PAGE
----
Not only does it make a nice change from sitting on a bench in Golden Square fondling a claw-hammer and muttering about your erstwhile colleagues, it also holds the entire collection of D&AD Annuals. The ads are of secondary interest, the clothes are fascinating. The jury portraits are an opportunity to observe fashion in motion. See trousers flare and subside, remark the fall and rise of the cardigan, notice how beards seem to break out some years, suddenly and inexplicably, like plague.
This is not insane, Swiss bee-keeper-with-a-tiny-hat, fashionista fashion. It is male dressed-down fashion – scruffy-casual you might say.
Creative departments pioneered the look. Originally it was one of their usps. A corporate profession that eschewed the corporate uniform. A suit says, ‘I am prepared to forgo my individuality for the greater good. I am prepared to suppress those libidinal urges which would cause me to decorate myself with Brillo pads and flashing leds, if I thought it would help me get laid.’
Male advertising creatives, either as a special privilege of technicians in the theatre of desire, or just because they tend to be libidinous sociopaths, will not wear the ceremonial collar and leash. We creatives, we are so free.
So when did we become totally neurotic about the way that we look?
You only need to go online. Blogging creatives post constantly about how to dress, hiss snidely about the sartorial inelegance of their creative directors. Offline they’re even bitchier, each one exerting a normalising fashion peer-pressure equivalent to five 16-year-old girls. Is it any wonder that, almost to a man, modern creatives assume another, sadder uniform? The Converse trainers, the sweatshirts and ringspun denim, the over-designed T-shirts. It’s fine in your twenties, but after that it starts to look a bit unsure and furtive. There’s nothing more sinister than a grown man in a teenager’s clothes.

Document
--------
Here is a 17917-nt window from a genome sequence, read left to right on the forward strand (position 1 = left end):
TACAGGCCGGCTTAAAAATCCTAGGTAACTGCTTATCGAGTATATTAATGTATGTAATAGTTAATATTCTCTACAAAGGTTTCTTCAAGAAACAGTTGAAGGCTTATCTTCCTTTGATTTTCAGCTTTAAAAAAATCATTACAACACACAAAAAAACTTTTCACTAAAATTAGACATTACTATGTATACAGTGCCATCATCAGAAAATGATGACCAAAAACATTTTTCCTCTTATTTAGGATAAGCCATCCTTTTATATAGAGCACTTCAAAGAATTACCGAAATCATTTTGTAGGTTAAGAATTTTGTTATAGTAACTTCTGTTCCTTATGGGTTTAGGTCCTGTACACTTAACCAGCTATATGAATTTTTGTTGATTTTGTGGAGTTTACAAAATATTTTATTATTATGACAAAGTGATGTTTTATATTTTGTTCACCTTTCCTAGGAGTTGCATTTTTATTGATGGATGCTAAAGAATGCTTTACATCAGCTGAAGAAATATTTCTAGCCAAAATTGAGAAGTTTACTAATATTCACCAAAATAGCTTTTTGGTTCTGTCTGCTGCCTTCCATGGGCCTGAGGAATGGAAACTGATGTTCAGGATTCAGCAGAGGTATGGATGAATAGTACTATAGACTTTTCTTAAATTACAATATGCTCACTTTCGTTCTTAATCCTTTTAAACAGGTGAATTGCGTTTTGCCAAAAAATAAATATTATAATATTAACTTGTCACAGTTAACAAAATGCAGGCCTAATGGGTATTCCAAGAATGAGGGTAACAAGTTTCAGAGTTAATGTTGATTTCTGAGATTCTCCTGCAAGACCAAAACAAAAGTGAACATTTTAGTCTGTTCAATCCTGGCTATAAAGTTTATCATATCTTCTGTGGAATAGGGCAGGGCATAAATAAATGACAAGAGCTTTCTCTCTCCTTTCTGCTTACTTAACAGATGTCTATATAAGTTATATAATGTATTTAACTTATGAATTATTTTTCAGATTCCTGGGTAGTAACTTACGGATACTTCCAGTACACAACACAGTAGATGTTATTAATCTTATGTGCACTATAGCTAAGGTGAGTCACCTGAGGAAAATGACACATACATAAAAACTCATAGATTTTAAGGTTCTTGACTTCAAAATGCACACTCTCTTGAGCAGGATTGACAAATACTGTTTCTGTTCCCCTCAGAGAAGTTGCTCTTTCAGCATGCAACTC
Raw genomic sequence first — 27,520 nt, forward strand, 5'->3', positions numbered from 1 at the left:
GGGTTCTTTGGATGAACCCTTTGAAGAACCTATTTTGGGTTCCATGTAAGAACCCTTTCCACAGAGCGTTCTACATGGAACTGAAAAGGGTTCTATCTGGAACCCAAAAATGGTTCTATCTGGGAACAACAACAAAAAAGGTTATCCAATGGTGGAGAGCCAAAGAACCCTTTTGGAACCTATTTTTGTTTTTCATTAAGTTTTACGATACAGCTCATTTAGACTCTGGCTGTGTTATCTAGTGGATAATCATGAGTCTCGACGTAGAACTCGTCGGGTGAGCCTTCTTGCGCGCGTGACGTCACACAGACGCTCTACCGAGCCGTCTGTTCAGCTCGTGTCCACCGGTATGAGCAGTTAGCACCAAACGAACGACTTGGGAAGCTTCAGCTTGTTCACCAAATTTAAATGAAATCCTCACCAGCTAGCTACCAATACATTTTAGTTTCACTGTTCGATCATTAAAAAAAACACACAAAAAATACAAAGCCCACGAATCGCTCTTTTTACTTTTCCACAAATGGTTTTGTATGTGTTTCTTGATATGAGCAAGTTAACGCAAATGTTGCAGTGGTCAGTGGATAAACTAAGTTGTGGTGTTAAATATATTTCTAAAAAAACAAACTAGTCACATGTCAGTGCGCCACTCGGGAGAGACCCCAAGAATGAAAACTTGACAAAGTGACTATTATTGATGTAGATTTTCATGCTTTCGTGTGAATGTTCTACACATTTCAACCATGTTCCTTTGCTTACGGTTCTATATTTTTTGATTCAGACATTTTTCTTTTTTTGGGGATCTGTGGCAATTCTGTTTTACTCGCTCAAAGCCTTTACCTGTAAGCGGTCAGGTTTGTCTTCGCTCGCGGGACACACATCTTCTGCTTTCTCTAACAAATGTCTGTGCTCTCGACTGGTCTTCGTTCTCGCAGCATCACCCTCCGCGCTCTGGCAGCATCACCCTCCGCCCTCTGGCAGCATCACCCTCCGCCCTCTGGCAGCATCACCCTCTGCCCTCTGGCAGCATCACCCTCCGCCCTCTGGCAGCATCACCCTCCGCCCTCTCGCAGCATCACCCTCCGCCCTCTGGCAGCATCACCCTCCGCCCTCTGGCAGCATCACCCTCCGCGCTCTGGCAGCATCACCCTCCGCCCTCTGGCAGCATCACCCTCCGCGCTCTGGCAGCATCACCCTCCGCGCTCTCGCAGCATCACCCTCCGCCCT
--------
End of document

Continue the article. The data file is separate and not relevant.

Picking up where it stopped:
Has no-one else noticed how confident and powerful the creatives in Mad Men look? How dignified? But we can’t wear suits. Suits wear suits. And so we’re forced to ‘dress creative’. And as we get older, this becomes degrading.
In anthropological terms creatives are females, clustered around a single dominant male, the creative director. As such, dress is a part of a misdirected sexual competition. We must display our creative credentials, and these are tied to youth. So next time you see a 45 year-old in a skate T-shirt liken him to the eldest concubine of some vulgar caliph, strutting her sagging stuff in eight inch heels and last year’s pearls. It is partly because this is wholly overt and demeaning that the corporate pin-stripe uniform was developed in the first place.
Is it any wonder that the first thing male creatives do, when they finally become a creative director, when their creativity is no longer in question, is to go out and buy themselves a suit?
Gordon Comstock is an advertising copywriter based in London. He also writes the Not Voodoo blog at notvoodoo.blogspot.com